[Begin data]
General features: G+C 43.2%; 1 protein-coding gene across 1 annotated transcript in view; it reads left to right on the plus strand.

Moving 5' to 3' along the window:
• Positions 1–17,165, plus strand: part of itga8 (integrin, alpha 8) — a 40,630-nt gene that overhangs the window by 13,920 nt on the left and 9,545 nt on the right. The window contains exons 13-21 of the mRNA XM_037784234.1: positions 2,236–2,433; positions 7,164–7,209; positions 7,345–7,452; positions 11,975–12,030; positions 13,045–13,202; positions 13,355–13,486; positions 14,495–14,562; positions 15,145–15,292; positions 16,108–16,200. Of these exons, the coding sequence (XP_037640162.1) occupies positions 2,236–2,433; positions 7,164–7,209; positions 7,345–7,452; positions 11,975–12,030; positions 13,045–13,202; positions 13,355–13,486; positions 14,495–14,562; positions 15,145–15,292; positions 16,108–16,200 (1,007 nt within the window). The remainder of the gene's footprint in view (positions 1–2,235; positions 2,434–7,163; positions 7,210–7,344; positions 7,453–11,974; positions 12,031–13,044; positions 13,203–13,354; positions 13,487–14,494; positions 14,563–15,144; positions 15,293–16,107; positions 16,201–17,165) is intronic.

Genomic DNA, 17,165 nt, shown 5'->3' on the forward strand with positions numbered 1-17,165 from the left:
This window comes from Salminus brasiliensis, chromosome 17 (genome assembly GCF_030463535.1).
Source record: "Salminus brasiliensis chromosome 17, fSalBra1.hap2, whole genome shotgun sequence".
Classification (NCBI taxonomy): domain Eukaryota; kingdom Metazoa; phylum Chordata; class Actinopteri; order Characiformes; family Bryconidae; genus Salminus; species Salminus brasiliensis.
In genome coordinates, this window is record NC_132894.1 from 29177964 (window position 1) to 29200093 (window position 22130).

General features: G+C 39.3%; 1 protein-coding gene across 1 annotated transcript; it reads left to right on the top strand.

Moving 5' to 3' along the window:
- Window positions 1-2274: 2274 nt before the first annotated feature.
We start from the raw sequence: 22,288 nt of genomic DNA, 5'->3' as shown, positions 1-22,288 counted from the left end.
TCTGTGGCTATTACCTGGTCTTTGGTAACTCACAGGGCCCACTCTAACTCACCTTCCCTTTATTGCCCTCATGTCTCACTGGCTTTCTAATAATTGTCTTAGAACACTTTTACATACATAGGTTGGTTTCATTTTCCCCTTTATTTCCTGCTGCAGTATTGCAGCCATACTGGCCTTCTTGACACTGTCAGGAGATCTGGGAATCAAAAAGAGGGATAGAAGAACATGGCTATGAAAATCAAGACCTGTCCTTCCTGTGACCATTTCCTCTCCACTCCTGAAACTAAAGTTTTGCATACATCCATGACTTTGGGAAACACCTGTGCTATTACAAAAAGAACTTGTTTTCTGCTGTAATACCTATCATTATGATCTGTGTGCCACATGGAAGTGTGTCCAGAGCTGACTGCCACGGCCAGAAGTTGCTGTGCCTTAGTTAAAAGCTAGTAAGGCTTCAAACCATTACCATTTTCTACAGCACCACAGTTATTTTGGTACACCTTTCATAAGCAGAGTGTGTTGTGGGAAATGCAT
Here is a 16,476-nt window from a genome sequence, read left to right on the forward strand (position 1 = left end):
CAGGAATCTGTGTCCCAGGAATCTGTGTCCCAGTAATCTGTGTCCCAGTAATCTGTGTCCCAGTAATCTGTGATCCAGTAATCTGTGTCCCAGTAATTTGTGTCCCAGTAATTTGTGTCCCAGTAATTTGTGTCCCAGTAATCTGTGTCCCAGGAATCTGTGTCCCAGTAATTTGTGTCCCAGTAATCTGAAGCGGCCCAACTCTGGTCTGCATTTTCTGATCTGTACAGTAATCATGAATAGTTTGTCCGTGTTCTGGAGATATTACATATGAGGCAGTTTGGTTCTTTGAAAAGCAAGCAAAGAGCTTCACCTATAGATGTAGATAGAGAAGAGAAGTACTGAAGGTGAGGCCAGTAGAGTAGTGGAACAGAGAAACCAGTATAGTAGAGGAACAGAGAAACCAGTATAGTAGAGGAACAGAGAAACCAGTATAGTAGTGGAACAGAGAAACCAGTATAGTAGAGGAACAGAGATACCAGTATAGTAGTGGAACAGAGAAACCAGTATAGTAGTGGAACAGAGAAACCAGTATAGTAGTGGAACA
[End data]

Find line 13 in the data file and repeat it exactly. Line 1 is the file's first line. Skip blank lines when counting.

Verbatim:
TCTGTGGCTATTACCTGGTCTTTGGTAACTCACAGGGCCCACTCTAACTCACCTTCCCTTTATTGCCCTCATGTCTCACTGGCTTTCTAATAATTGTCTTAGAACACTTTTACATACATAGGTTGGTTTCATTTTCCCCTTTATTTCCTGCTGCAGTATTGCAGCCATACTGGCCTTCTTGACACTGTCAGGAGATCTGGGAATCAAAAAGAGGGATAGAAGAACATGGCTATGAAAATCAAGACCTGTCCTTCCTGTGACCATTTCCTCTCCACTCCTGAAACTAAAGTTTTGCATACATCCATGACTTTGGGAAACACCTGTGCTATTACAAAAAGAACTTGTTTTCTGCTGTAATACCTATCATTATGATCTGTGTGCCACATGGAAGTGTGTCCAGAGCTGACTGCCACGGCCAGAAGTTGCTGTGCCTTAGTTAAAAGCTAGTAAGGCTTCAAACCATTACCATTTTCTACAGCACCACAGTTATTTTGGTACACCTTTCATAAGCAGAGTGTGTTGTGGGAAATGCAT